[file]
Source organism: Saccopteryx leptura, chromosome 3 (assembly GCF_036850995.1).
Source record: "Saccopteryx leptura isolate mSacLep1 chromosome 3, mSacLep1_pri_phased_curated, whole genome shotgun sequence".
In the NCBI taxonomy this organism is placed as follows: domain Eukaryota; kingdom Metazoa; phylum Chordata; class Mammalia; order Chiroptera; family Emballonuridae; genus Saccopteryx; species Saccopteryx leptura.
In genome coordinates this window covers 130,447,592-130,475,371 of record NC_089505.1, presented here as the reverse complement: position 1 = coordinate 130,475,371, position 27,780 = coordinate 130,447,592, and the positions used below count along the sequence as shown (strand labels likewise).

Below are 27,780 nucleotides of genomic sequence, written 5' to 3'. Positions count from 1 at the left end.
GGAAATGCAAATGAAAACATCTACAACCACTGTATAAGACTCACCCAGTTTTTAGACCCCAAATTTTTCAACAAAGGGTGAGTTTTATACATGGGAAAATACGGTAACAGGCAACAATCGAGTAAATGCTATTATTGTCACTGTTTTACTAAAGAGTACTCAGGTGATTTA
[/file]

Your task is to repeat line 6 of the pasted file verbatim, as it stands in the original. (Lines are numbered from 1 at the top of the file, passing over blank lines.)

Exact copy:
GGAAATGCAAATGAAAACATCTACAACCACTGTATAAGACTCACCCAGTTTTTAGACCCCAAATTTTTCAACAAAGGGTGAGTTTTATACATGGGAAAATACGGTAACAGGCAACAATCGAGTAAATGCTATTATTGTCACTGTTTTACTAAAGAGTACTCAGGTGATTTA